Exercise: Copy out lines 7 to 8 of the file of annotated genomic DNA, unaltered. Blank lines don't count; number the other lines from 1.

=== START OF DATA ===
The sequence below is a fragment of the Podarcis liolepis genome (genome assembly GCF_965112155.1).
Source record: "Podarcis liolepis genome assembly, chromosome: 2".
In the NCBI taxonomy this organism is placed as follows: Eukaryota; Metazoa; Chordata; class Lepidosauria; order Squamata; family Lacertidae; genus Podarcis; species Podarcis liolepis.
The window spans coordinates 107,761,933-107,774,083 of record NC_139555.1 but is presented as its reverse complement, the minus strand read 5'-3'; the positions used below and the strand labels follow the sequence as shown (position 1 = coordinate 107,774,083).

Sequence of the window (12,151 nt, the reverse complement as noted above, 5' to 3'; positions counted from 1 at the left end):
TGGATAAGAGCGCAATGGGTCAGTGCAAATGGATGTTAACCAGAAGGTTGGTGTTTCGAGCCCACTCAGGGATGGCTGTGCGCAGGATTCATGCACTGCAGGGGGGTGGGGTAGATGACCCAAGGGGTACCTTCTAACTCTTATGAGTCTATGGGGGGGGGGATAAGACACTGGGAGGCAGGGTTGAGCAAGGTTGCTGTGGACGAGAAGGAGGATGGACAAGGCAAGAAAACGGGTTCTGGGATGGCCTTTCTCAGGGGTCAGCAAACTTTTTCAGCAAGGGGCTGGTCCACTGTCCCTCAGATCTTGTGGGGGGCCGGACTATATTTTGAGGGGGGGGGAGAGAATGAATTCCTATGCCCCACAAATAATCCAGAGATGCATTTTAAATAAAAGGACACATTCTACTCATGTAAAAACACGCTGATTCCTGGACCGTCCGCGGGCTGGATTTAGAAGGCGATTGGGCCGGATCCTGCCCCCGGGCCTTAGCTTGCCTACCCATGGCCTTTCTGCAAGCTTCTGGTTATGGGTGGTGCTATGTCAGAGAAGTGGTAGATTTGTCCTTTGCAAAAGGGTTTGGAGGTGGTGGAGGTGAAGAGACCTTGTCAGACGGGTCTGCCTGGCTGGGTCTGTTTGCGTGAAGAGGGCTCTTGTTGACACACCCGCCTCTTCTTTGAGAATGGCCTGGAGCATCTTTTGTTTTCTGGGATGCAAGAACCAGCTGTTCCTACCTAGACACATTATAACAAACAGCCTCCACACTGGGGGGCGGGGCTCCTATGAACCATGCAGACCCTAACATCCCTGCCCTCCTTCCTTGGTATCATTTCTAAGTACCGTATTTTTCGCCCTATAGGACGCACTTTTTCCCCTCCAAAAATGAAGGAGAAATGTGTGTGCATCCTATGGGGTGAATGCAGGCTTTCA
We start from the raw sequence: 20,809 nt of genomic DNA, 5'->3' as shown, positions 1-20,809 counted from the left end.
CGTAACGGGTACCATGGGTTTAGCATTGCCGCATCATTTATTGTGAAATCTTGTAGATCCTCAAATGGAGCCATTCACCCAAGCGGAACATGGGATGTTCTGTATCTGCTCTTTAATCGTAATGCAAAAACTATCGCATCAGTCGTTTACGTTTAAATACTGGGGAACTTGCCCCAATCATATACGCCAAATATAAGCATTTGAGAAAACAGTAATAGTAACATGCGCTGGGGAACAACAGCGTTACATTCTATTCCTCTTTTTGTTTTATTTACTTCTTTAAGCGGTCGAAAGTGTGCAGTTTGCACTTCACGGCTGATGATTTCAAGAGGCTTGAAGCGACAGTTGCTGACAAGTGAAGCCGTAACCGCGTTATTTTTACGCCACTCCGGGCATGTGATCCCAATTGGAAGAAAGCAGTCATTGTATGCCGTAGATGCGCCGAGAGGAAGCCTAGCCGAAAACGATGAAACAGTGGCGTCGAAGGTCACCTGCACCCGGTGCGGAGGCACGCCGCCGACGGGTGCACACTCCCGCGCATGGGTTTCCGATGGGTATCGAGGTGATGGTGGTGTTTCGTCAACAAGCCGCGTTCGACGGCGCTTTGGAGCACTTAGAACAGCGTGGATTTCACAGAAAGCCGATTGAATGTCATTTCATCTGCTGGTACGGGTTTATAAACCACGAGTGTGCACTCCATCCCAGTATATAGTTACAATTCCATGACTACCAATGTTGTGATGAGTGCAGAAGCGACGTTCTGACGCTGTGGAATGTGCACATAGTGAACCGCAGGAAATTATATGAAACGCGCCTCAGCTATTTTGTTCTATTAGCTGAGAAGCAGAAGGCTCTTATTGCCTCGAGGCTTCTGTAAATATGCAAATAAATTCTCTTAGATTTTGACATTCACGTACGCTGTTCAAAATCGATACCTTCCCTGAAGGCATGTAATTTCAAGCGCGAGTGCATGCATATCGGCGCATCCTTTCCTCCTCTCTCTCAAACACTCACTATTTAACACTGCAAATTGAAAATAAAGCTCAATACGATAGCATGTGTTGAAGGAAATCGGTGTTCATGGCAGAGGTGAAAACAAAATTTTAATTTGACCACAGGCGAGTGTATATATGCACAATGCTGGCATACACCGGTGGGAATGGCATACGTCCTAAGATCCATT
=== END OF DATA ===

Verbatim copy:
We start from the raw sequence: 20,809 nt of genomic DNA, 5'->3' as shown, positions 1-20,809 counted from the left end.
CGTAACGGGTACCATGGGTTTAGCATTGCCGCATCATTTATTGTGAAATCTTGTAGATCCTCAAATGGAGCCATTCACCCAAGCGGAACATGGGATGTTCTGTATCTGCTCTTTAATCGTAATGCAAAAACTATCGCATCAGTCGTTTACGTTTAAATACTGGGGAACTTGCCCCAATCATATACGCCAAATATAAGCATTTGAGAAAACAGTAATAGTAACATGCGCTGGGGAACAACAGCGTTACATTCTATTCCTCTTTTTGTTTTATTTACTTCTTTAAGCGGTCGAAAGTGTGCAGTTTGCACTTCACGGCTGATGATTTCAAGAGGCTTGAAGCGACAGTTGCTGACAAGTGAAGCCGTAACCGCGTTATTTTTACGCCACTCCGGGCATGTGATCCCAATTGGAAGAAAGCAGTCATTGTATGCCGTAGATGCGCCGAGAGGAAGCCTAGCCGAAAACGATGAAACAGTGGCGTCGAAGGTCACCTGCACCCGGTGCGGAGGCACGCCGCCGACGGGTGCACACTCCCGCGCATGGGTTTCCGATGGGTATCGAGGTGATGGTGGTGTTTCGTCAACAAGCCGCGTTCGACGGCGCTTTGGAGCACTTAGAACAGCGTGGATTTCACAGAAAGCCGATTGAATGTCATTTCATCTGCTGGTACGGGTTTATAAACCACGAGTGTGCACTCCATCCCAGTATATAGTTACAATTCCATGACTACCAATGTTGTGATGAGTGCAGAAGCGACGTTCTGACGCTGTGGAATGTGCACATAGTGAACCGCAGGAAATTATATGAAACGCGCCTCAGCTATTTTGTTCTATTAGCTGAGAAGCAGAAGGCTCTTATTGCCTCGAGGCTTCTGTAAATATGCAAATAAATTCTCTTAGATTTTGACATTCACGTACGCTGTTCAAAATCGATACCTTCCCTGAAGGCATGTAATTTCAAGCGCGAGTGCATGCATATCGGCGCATCCTTTCCTCCTCTCTCTCAAACACTCACTATTTAACACTGCAAATTGAAAATAAAGCTCAATACGATAGCATGTGTTGAAGGAAATCGGTGTTCATGGCAGAGGTGAAAACAAAATTTTAATTTGACCACAGGCGAGTGTATATATGCACAATGCTGGCATACACCGGTGGGAATGGCATACGTCCTAAGATCCATT